Hey Bookish People,

Yesterday we covered selecting your hashtags and what we should keep in mind when we select them. Today we’re going to take a closer look at what other hashtags might be of interest to writers and Bookstagrammers. Hashtags provide a great path to discovery and are crucial when building your following.

When we’re stuck thinking of what hashtags to use you can consider several different categories. I’ll use a post from my Instagram account for an example.


  1. Themes & Big Ideas: This would be those more saturated hashtags like #writing #writerslife, #create, or #workspace. What is going on in your picture? Find hashtags (saturated or not) that convey what you’re showing your audience.
  2. Objects: This would include any physical object in the picture like #laptop, #coffeecup, #pen,  #notebook, and #tea. For people with lots of objects in their pictures, which seems common with Bookstagram, I’d stick with what feels most relevant and what you most want to draw attention to in your post.
  3. Brands: You might want to call attention to brands with your hashtags whether for future sponsorship, to get a shoutout, or just to show your appreciation for a product. In my example photo below I could use #Mac, #SaraMillerLondon, and #Staedtler.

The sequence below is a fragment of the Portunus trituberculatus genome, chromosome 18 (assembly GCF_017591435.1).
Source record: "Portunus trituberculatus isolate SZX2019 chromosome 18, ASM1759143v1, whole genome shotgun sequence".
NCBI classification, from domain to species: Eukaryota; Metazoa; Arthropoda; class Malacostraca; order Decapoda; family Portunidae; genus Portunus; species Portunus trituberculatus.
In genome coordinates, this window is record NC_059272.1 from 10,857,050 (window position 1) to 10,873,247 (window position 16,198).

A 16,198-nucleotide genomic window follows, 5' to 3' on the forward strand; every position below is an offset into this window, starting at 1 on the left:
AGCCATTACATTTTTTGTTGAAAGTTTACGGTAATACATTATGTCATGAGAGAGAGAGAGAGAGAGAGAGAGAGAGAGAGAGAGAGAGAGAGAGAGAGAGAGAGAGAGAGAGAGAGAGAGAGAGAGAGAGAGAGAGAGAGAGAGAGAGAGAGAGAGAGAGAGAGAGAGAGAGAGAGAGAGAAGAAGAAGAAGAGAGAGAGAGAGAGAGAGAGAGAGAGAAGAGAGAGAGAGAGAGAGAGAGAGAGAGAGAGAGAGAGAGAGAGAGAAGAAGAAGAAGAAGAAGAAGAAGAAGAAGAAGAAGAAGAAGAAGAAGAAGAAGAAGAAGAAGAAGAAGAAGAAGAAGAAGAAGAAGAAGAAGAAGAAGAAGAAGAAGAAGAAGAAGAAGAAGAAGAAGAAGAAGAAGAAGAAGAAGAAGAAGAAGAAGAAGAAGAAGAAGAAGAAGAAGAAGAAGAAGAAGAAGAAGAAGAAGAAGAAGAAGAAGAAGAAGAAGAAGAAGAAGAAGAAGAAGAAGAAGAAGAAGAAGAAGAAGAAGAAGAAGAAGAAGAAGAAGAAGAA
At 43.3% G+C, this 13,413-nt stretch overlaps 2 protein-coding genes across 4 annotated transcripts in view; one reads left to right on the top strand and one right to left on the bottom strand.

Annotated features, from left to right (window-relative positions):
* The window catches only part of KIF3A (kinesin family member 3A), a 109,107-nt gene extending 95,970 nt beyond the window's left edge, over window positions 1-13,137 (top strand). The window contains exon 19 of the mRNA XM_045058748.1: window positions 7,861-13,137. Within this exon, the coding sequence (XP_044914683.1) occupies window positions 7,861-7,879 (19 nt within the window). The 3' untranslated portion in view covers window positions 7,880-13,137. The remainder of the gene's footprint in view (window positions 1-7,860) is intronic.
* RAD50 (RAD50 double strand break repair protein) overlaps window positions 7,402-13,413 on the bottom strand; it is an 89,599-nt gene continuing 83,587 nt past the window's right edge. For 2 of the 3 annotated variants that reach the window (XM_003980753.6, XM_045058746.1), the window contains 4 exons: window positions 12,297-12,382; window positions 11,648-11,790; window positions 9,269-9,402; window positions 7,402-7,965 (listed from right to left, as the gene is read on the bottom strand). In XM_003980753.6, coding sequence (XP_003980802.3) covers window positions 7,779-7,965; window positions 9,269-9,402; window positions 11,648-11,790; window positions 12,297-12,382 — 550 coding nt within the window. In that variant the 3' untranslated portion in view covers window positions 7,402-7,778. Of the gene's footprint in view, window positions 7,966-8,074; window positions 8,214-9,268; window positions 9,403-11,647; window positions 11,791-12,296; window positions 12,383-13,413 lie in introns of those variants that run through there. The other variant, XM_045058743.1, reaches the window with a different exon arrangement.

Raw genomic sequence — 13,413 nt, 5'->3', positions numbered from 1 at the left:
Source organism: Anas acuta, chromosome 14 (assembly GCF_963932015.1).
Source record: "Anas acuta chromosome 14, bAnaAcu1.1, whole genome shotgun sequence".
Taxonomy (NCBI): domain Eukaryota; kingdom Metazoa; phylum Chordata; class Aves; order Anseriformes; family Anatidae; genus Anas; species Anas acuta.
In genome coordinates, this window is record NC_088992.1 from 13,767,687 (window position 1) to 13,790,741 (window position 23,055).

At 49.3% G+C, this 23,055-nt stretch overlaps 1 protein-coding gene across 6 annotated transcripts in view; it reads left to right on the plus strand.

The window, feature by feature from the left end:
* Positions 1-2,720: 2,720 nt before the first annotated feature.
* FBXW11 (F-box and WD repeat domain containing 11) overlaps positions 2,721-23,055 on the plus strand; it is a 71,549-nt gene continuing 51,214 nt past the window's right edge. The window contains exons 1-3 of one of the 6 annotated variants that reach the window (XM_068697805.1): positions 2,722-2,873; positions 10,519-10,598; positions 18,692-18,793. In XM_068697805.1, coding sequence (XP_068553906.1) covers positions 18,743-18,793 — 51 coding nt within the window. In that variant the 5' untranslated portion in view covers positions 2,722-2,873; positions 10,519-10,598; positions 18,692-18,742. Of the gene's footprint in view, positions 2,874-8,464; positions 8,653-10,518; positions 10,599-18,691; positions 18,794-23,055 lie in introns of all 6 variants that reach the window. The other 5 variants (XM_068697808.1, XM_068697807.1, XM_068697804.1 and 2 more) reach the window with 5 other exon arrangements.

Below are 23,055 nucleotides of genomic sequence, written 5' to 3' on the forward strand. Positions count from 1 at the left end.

4. Aesthetic: You can also hashtag your overall aesthetic. Think along the lines of colors, styles, and moods (i.e. #Pink #Pinkandteal #coffeeshopvibes, #sundayvibes, #blackandwhitephotography, #sepia).
  5. Personal Identifiers: If you want to talk more about yourself you can include hashtags that reflect your identity. Some examples: #ladyboss, #latina, #writer, #latinawriter, #LGBT, #zookeeper, #indieauthor).Obviously not all of those hashtags go with the example picture but I wanted to provide hashtags that got you thinking about what identifiers you could start using.  I think that using hashtags that you identify with is a great way to connect with others.

There are probably many more categories that I forgot to include but I hope this is a good jumping off point when you’re feeing stuck. There are many ways to use hashtags and many different hashtags to use so keep thinking about them and consider building a list for yourself to reference.

What categories am I missing? Leave me a comment and let me know! I’m also happy to answer any questions you might have. Follow the blog to see how my experiment using location hashtags went this week and to see more writing and Instagram related content.

Happy creating!


One thought on “What hashtags should I use? Part 2

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